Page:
In the Tamil movie Roja, there is a moment that breaks the unhappiness in the life of a women. Roja, the heroine, grows up a happy child in the countryside of Tamil Nadu, India, but under unusual circumstances, in an effort to support the dynamic of the family she loves, she agrees to marry a man who grew up in the city and whom she barely knows. She is unhappy with the marriage and plans to return home. Just then, as part of a formal event at work, she meets her husband’s boss. When the elderly gentleman realizes that he and Roja grew up in the same countryside, he immediately asks her about paniyaram, a rice, water and milk-based savory fritter traditional to the area. As he proceeds to longingly compare the paniyaram’s shade of white to that of, thumbapoo, a local white flower, Roja breaks out into a smile and nods her head in acknowledgement indicating she knows how to make it. Seemingly breaking protocol, the gentleman wonders if he might be invited to taste the paniyaram, but Roja says she has to return home.
Here’s a method to make vellai (white) paniyaram:
Urad dhal (black gram)
Clean and pre-soak rice and urad dhal (in the proportion 1 cup rice to a few teaspoons of urad dhal) for about an hour. Grind using a wet-grinder to a smooth flowing paste adding water as required. Add a few tablespoons of milk and a big pinch of sugar; beat to aerate the batter. Heat oil for deep-frying and to it, gently ladle a small amount of batter in concentric circles. As the batter cooks and rises to the surface, ladle oil on top of the fritter to ensure even cooking. Once crisp, flip the fritter and fry for a few seconds more. The fritter is just done once it looks crisp on both sides but has not started to brown. Transfer it with a slotted spoon to a paper-towel lined plate to drain any excess oil. Serve with any savory accompaniment. The paniyaram can be served as dessert, paal or (milk) paniyaram, when made in smaller sizes and soaked in a mixture of lightly sweetened coconut milk and milk.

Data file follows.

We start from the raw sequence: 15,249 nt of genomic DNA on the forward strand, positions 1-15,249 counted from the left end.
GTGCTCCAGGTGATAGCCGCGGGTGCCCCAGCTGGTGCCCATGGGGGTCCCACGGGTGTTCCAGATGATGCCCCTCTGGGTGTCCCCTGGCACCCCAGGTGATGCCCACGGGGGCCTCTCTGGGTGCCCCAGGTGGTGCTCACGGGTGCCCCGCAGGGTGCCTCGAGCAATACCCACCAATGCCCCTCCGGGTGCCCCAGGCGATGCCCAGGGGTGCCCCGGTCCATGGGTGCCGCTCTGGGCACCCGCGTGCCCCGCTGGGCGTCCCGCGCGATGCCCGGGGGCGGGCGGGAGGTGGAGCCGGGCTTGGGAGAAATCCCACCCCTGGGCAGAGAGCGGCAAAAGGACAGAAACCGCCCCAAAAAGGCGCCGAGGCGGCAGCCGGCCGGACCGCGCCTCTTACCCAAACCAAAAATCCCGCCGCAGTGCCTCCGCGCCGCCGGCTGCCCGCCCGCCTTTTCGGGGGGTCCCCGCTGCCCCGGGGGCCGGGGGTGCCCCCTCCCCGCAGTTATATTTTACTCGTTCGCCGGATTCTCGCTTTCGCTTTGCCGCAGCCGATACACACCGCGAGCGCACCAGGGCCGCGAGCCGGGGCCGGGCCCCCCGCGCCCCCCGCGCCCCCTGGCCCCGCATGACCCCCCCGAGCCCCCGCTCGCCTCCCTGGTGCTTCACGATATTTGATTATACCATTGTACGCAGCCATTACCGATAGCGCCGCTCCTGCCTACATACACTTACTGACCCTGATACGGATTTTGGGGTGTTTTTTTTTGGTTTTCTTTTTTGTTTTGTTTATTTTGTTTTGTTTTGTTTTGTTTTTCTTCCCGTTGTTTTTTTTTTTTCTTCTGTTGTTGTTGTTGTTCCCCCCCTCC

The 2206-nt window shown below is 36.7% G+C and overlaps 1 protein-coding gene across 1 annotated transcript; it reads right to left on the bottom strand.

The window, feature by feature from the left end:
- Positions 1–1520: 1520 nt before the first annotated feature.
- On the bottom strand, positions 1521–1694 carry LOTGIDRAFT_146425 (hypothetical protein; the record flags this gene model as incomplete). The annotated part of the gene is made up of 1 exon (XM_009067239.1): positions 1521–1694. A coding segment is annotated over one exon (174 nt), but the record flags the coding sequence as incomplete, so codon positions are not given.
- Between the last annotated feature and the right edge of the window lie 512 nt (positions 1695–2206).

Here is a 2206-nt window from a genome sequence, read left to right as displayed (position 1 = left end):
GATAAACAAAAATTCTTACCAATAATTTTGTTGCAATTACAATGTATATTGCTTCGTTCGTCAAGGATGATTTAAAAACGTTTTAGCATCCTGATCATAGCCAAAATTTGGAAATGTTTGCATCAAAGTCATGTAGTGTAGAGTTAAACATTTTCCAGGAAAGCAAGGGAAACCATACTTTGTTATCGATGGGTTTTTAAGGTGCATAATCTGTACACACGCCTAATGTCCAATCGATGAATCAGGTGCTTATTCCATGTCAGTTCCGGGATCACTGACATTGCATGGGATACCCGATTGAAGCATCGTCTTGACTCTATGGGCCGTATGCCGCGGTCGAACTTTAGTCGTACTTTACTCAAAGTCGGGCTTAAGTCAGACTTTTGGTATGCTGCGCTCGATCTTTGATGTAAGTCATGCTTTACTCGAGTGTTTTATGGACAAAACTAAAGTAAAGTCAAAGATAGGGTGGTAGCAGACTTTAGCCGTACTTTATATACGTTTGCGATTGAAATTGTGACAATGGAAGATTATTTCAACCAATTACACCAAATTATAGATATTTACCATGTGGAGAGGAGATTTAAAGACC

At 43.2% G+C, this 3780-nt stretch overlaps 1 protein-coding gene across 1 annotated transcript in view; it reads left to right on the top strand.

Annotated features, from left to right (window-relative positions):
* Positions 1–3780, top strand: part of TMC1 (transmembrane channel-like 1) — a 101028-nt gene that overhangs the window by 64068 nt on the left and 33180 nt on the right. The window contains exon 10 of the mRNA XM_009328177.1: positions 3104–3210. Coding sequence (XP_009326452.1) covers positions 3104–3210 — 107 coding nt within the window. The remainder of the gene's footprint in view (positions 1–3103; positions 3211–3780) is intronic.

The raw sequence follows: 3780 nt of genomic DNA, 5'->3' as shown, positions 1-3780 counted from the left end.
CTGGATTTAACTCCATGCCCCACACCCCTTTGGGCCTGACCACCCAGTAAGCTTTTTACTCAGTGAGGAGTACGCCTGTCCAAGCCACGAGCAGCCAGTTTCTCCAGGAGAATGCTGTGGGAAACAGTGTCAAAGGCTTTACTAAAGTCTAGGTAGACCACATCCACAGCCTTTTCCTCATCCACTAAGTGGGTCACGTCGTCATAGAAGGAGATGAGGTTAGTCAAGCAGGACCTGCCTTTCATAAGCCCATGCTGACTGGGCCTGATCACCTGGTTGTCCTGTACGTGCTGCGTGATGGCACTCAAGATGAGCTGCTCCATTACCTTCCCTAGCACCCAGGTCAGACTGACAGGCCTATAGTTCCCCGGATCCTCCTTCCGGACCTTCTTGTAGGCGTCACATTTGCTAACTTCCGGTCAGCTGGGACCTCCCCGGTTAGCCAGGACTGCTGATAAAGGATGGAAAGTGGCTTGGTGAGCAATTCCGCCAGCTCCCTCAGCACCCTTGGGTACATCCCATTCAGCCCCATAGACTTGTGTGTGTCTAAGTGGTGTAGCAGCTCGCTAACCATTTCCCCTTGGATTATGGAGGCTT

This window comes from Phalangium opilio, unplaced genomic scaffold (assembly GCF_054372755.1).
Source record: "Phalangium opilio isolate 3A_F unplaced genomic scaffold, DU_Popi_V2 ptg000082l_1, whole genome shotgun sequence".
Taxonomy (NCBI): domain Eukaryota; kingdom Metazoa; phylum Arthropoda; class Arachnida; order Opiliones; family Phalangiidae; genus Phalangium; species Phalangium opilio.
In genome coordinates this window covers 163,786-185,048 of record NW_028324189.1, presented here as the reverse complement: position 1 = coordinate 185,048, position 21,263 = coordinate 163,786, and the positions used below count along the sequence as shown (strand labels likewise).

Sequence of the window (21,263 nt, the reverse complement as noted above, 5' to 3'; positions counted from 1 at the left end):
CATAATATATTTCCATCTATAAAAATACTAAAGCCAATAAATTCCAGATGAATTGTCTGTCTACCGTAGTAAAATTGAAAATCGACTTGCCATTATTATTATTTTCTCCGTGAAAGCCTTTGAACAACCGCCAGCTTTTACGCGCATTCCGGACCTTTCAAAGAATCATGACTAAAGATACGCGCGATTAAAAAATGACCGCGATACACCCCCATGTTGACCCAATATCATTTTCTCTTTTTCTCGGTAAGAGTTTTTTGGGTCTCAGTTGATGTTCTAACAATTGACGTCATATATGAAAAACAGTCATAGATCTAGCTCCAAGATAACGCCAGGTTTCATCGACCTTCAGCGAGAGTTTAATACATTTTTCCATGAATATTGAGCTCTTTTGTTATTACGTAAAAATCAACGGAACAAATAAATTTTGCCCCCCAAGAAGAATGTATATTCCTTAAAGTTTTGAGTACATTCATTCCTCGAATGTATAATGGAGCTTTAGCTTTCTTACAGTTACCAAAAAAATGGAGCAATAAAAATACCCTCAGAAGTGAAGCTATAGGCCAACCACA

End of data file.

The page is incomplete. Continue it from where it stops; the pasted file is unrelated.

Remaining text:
In the midst of any negative moment I don't enjoy a meal as much as I normally would. However, the meal does break the negative weight. Maybe it is just a distraction, but can a satisfying meal or the mere recreation of it in the mind help glide over negative moments?